In 2015, Connecticut passed testing of newborns who fail their hearing screen, but not prevention education because of funds.
“In five states (Hawaii, Illinois, Tennessee, Texas, and Utah), laws regarding CMV awareness have been passed that require healthcare providers to discuss CMV with pregnant women, and in eight additional states, CMV legislation has been proposed or is in discussion.” (Cytomegalovirus: The Virus All Pregnant Women Should Know About Now by Gail Demmler-Harrison, MD (Dec. 2. 2016)
U.S. ORGANIZATIONS THAT WORK TO STOP CMV

Congenital CMV Disease Research, Clinic & Registry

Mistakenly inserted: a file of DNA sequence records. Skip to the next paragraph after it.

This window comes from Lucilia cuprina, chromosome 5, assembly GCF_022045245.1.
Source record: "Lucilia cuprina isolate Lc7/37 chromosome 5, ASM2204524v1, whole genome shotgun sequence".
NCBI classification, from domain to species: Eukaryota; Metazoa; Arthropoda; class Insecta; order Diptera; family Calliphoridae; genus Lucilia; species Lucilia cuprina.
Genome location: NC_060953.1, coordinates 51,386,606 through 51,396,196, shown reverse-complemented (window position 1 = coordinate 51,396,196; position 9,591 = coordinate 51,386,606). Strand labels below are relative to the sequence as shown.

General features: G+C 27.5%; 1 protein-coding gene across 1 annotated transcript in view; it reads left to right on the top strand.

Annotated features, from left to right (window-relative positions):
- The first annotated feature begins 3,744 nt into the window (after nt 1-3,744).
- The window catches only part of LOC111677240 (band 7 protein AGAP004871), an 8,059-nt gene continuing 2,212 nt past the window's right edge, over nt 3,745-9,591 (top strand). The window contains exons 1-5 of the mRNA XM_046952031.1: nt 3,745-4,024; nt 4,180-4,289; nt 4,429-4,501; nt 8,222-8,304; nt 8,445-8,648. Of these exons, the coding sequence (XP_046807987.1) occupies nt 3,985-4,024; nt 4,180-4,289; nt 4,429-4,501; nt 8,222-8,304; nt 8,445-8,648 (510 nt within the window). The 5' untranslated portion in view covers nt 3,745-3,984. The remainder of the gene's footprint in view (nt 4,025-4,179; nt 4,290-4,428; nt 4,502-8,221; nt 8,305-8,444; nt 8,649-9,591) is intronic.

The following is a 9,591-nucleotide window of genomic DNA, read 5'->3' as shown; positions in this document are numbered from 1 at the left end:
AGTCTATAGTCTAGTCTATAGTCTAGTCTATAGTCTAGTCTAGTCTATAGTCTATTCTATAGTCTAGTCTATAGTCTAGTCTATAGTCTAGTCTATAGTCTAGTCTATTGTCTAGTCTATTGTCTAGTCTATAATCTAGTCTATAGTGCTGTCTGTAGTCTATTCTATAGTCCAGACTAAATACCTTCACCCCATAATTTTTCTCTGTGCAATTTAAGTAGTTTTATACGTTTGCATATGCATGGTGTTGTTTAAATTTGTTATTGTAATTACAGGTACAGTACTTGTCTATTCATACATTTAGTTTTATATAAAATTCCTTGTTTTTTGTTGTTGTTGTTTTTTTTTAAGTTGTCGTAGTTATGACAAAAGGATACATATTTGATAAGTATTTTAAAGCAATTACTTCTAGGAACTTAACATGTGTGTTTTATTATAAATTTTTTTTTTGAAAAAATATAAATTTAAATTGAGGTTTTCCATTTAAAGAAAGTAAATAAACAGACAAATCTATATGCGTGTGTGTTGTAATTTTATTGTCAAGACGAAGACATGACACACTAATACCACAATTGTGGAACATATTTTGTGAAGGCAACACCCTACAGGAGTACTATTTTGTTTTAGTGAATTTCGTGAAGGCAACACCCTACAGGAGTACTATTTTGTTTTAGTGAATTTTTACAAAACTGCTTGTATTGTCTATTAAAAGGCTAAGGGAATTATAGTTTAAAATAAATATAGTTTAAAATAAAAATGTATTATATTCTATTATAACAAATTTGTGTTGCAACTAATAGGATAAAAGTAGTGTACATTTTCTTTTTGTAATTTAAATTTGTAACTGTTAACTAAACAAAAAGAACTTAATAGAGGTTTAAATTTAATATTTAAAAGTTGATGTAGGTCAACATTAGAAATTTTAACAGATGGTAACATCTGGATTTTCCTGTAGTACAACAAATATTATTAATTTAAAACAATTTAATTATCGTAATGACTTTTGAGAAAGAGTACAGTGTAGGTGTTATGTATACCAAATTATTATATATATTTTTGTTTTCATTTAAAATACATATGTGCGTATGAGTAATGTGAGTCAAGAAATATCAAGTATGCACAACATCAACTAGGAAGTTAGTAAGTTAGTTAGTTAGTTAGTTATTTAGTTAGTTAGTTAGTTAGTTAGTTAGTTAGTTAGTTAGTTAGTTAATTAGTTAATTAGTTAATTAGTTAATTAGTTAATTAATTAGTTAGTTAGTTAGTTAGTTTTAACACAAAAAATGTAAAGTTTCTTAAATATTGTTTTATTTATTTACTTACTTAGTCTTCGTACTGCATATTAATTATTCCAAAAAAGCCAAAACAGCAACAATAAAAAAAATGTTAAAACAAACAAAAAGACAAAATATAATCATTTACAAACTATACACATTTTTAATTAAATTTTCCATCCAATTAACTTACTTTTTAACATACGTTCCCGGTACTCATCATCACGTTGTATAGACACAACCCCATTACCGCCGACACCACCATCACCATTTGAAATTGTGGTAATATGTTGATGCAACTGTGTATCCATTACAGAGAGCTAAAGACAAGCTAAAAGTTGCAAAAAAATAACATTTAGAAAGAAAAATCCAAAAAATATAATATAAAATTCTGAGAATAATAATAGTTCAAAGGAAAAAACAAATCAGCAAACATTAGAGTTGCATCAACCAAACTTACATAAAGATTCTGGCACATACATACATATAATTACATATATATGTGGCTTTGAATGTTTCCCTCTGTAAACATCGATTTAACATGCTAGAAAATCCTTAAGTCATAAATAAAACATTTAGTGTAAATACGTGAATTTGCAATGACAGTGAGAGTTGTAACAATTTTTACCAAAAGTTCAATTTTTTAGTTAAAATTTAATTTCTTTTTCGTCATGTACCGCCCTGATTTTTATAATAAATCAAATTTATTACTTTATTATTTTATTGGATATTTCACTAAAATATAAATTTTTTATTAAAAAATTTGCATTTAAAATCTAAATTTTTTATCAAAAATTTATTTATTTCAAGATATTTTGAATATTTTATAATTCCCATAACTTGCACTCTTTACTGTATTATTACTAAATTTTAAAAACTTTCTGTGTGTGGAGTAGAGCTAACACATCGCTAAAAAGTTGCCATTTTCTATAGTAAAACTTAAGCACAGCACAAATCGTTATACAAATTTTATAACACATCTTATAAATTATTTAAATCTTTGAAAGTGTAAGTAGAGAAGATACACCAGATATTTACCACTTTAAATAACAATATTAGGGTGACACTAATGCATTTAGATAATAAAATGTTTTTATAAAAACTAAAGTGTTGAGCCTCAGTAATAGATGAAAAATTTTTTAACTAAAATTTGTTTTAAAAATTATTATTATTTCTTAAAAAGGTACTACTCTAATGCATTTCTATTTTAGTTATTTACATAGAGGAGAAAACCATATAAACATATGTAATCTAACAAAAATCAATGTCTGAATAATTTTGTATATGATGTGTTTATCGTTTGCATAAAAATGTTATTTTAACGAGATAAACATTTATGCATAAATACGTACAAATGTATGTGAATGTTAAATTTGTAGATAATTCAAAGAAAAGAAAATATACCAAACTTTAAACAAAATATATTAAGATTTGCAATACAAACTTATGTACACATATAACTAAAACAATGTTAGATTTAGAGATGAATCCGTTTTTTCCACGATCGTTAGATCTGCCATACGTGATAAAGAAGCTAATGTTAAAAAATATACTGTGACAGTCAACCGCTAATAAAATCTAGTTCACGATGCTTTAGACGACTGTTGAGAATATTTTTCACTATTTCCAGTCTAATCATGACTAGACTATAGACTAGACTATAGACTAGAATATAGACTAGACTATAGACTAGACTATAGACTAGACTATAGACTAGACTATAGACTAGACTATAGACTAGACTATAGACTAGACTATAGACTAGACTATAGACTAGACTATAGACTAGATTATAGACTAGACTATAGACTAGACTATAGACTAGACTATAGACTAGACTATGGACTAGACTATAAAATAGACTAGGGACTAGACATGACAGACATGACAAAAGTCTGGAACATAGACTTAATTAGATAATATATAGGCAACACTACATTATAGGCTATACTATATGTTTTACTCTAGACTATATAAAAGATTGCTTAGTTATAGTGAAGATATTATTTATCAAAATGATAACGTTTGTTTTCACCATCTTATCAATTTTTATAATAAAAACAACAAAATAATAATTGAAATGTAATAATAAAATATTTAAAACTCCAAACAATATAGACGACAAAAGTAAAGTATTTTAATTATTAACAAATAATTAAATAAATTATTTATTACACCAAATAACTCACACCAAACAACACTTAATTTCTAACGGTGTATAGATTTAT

Gail J Demmler-Harrison, MD, Professor, Pediatrics, Section Infectious Diseases, Baylor College of Medicine, Attending Physician, Infectious Diseases Service, Texas Children's Hospital, CMV Registry, CMV Research and CMV Clinic. The CMV Registry supports CMV research, disseminates information and provides parent support. Visit: https://www.bcm.edu/departments/pediatrics/sections-divisions-centers/cmvregistry. Dr. Demmler-Harrison’s Blog: http://www.texaschildrensblog.org/author/gdemmler/
Contact: 832-824-4330, gjdemmle@texaschildrens.org

National CMV Foundation 
“At the National CMV Foundation, we work to inform and educate others on specific prevention measures to protect against the risk of CMV infection.” They have a very good congenital cytomegalovirus Q. and A. at: https://www.nationalcmv.org/resources/faqs.aspx.  They have simple flyers for downloading at: https://www.nationalcmv.org/resources/educational-downloads.aspx. Sample flyer: 
 
Congenital Cytomegalovirus Foundation